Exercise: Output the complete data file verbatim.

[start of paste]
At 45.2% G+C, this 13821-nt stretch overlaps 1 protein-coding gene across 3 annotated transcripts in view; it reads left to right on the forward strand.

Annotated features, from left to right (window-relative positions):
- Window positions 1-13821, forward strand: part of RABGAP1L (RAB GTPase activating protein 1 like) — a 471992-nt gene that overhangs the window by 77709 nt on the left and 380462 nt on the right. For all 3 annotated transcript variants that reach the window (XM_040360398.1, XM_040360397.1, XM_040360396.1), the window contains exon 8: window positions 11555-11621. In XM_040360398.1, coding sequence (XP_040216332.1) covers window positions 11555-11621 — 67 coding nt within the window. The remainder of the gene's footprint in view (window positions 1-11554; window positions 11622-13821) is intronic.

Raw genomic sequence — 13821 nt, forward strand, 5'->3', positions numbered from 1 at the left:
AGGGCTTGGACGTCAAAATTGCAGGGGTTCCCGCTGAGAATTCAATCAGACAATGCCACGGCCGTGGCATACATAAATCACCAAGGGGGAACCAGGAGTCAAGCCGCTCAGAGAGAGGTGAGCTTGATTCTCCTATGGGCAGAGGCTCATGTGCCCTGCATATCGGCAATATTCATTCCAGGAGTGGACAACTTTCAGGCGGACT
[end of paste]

At 45.2% G+C, this 13821-nt stretch overlaps 1 protein-coding gene across 3 annotated transcripts in view; it reads left to right on the forward strand.

Annotated features, from left to right (window-relative positions):
- Window positions 1-13821, forward strand: part of RABGAP1L (RAB GTPase activating protein 1 like) — a 471992-nt gene that overhangs the window by 77709 nt on the left and 380462 nt on the right. For all 3 annotated transcript variants that reach the window (XM_040360398.1, XM_040360397.1, XM_040360396.1), the window contains exon 8: window positions 11555-11621. In XM_040360398.1, coding sequence (XP_040216332.1) covers window positions 11555-11621 — 67 coding nt within the window. The remainder of the gene's footprint in view (window positions 1-11554; window positions 11622-13821) is intronic.

Raw genomic sequence — 13821 nt, forward strand, 5'->3', positions numbered from 1 at the left:
AGGGCTTGGACGTCAAAATTGCAGGGGTTCCCGCTGAGAATTCAATCAGACAATGCCACGGCCGTGGCATACATAAATCACCAAGGGGGAACCAGGAGTCAAGCCGCTCAGAGAGAGGTGAGCTTGATTCTCCTATGGGCAGAGGCTCATGTGCCCTGCATATCGGCAATATTCATTCCAGGAGTGGACAACTTTCAGGCGGACT